Our final reading was called Jensen’s “Citizens of the Empire”; consists of what I thought to be three main arguments, the first that American is the greatest nation on the earth. Second, that it everyone has to support the troops and finally that patriotism is a positive value. I do not agree with the concept that United States is the greatest nation of them all. I do believe that we are one of the most influential and powerful though. I do not think there is a need to declare that we are the most powerful and influential though – or in this case the “greatest”. I believe that will just cause other countries and individuals to resent the United States and the last thing the U.S. needs is more hatred towards it. It’s another thing to just have pride in who you are and where you are coming from than just flaunting and shoving it in someone’s face.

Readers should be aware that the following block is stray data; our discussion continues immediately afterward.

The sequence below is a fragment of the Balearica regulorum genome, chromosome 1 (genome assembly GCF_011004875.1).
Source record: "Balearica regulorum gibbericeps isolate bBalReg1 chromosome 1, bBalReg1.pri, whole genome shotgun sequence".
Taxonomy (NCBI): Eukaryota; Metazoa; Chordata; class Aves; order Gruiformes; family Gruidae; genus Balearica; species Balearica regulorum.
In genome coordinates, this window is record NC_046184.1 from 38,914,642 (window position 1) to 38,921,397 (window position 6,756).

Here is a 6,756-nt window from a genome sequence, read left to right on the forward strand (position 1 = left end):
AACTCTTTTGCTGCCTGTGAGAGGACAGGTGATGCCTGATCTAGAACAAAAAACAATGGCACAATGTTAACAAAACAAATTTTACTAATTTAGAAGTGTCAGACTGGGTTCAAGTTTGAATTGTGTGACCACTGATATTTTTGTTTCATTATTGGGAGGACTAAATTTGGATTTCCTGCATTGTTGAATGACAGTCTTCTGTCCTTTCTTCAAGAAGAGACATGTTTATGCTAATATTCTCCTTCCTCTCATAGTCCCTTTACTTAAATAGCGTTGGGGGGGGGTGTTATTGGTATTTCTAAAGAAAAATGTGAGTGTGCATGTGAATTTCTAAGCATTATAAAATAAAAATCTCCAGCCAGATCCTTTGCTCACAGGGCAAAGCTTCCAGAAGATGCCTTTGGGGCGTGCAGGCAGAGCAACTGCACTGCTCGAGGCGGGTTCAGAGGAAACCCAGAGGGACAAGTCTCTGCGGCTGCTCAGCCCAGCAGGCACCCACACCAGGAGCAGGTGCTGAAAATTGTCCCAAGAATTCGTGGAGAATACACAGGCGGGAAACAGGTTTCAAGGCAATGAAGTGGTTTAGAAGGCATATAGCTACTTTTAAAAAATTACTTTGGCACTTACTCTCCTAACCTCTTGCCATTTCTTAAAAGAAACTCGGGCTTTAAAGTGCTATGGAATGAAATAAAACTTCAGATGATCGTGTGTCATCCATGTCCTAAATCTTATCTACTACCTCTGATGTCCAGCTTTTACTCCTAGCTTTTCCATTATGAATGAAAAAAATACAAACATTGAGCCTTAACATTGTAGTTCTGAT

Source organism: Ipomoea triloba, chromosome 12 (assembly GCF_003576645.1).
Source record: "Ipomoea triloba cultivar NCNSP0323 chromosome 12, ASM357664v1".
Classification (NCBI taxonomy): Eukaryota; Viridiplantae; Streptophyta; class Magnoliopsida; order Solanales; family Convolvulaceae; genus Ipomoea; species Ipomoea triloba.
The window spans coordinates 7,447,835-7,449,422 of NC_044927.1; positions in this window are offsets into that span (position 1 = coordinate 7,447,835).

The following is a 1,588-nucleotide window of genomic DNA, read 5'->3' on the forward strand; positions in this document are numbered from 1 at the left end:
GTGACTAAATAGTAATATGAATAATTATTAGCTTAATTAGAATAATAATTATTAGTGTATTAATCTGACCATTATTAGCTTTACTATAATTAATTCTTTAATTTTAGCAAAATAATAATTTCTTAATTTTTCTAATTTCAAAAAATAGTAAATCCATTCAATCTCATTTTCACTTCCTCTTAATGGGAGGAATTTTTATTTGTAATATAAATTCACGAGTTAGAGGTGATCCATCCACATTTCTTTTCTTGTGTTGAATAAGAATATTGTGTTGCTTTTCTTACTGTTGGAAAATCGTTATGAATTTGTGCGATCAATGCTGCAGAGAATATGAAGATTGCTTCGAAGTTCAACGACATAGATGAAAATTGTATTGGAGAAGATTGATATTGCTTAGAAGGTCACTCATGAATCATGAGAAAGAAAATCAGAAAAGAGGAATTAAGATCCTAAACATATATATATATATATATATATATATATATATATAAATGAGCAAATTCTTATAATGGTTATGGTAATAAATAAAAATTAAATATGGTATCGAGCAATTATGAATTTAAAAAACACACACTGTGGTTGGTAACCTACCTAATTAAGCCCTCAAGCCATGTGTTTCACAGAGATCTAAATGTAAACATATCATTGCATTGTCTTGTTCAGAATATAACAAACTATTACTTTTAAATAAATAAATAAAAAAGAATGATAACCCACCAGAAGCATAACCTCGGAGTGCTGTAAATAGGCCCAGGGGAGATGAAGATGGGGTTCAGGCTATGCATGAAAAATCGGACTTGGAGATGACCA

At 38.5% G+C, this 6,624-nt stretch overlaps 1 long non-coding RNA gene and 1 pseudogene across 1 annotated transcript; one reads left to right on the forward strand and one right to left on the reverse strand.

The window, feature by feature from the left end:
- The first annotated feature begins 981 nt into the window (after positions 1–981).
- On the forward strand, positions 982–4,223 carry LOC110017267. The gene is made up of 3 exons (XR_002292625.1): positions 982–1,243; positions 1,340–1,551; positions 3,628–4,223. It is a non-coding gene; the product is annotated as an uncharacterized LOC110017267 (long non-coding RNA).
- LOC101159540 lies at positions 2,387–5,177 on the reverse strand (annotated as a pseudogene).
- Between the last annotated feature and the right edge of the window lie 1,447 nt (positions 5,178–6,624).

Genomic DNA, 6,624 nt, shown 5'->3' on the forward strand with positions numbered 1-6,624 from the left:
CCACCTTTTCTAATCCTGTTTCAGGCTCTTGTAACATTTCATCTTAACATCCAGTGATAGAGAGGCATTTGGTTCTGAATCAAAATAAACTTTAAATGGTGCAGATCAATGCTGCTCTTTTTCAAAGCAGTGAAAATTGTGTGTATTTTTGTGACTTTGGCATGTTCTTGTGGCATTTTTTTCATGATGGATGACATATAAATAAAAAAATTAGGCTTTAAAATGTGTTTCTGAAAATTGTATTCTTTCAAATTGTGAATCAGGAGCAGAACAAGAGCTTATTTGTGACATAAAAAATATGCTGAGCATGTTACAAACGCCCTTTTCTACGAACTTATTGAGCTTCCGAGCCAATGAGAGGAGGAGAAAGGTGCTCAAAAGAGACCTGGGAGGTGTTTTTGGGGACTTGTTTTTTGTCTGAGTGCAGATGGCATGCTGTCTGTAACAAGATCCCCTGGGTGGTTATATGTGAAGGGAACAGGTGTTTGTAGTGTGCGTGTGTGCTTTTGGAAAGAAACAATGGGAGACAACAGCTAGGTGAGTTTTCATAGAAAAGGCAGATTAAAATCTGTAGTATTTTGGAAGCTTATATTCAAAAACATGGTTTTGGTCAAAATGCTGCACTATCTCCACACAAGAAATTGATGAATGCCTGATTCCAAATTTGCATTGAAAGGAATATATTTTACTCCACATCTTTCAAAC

Furthermore, I think that there is a difference between supporting the war and supporting the troops. I do support the troops, as they are individuals who have left their lives and families back home to defend and protect the citizens of America. But, I do not support war itself. I do not supporting sending them to go fight in combat or the killing of innocent citizens, if involved. Many people’s homes and lives are destroyed because of war. By supporting the troops, you aren’t supporting the action that the administration has ordered them to take. You’re supporting the notion and act of their patriotism, which is them believing enough in our country and being patriotic enough to wear it’s uniform; to follow orders even in the face of death. That’s what you’re supporting by “Supporting the Troops” – you are supporting their bravery, their patriotism, and most important, their sacrifice.
Last but not least the concept of patriotism as talked about in the article. I agree with Jensen that patriotism isn’t always a positive value to have. Patriotism can lead to policies, which are not good at all for the country, this can happen during times of war. We must all remember that the United States, though I’m proud to be an American, has not had a very pleasant history.